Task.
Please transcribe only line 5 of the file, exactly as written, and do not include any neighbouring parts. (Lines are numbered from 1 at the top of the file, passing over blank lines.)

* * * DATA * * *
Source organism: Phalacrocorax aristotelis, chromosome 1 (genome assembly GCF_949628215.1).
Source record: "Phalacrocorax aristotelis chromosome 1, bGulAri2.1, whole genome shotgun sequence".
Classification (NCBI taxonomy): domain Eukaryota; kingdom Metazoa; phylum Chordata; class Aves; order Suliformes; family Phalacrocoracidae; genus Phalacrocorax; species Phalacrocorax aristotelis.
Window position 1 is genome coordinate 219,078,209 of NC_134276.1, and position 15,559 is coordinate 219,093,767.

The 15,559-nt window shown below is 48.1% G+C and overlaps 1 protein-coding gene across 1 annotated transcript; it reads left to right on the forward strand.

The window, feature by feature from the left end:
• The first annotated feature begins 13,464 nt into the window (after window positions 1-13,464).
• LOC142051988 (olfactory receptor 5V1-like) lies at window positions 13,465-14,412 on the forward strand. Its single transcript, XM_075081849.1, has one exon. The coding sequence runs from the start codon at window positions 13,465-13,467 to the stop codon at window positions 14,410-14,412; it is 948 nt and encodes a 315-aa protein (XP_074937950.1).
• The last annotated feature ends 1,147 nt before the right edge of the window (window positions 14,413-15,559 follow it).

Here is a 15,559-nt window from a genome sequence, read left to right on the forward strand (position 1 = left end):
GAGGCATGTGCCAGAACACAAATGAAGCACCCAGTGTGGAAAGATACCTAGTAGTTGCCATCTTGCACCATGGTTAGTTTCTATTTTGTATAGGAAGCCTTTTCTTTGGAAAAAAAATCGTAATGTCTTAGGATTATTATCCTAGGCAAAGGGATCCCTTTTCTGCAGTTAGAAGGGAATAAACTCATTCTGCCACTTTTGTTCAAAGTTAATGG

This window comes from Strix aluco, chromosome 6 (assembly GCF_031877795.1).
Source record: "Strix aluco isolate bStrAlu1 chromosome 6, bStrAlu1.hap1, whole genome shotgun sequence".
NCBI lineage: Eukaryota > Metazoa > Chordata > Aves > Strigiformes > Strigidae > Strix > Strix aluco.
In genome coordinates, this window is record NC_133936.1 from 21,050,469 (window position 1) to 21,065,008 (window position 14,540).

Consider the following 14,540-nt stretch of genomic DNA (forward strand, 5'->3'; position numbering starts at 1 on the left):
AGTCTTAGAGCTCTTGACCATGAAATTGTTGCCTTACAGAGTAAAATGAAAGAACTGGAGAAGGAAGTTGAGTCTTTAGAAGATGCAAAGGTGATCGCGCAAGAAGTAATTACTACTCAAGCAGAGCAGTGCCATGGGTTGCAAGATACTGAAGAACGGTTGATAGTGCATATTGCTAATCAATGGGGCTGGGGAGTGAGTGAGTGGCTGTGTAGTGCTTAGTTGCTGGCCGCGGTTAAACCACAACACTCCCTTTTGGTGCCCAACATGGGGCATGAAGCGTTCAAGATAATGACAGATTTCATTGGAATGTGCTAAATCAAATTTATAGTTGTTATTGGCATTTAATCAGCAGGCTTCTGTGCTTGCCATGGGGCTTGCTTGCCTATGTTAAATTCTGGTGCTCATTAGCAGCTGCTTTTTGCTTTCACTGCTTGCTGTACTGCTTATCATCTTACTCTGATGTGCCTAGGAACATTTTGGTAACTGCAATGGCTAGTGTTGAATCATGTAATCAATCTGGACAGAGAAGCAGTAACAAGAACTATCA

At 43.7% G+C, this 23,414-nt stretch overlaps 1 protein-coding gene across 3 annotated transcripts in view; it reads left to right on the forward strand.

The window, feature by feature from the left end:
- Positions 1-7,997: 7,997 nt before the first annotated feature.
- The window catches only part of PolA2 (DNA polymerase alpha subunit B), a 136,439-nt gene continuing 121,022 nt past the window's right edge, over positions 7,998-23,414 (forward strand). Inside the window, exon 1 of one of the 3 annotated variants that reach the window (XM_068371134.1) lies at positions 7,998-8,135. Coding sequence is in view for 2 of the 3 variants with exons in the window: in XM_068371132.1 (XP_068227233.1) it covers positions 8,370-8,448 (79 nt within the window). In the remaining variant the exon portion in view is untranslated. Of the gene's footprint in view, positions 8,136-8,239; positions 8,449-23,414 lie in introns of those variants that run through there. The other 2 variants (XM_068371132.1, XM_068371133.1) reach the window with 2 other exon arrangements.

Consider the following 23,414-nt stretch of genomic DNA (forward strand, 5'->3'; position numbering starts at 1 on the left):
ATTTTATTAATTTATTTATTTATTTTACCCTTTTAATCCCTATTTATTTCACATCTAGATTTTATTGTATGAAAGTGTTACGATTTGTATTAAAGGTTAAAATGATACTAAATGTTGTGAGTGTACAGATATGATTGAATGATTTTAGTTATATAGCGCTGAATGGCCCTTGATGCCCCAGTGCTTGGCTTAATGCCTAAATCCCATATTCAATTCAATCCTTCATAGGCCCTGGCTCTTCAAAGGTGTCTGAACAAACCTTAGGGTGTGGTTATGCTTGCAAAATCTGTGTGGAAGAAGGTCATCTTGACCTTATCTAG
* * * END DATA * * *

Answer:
The 15,559-nt window shown below is 48.1% G+C and overlaps 1 protein-coding gene across 1 annotated transcript; it reads left to right on the forward strand.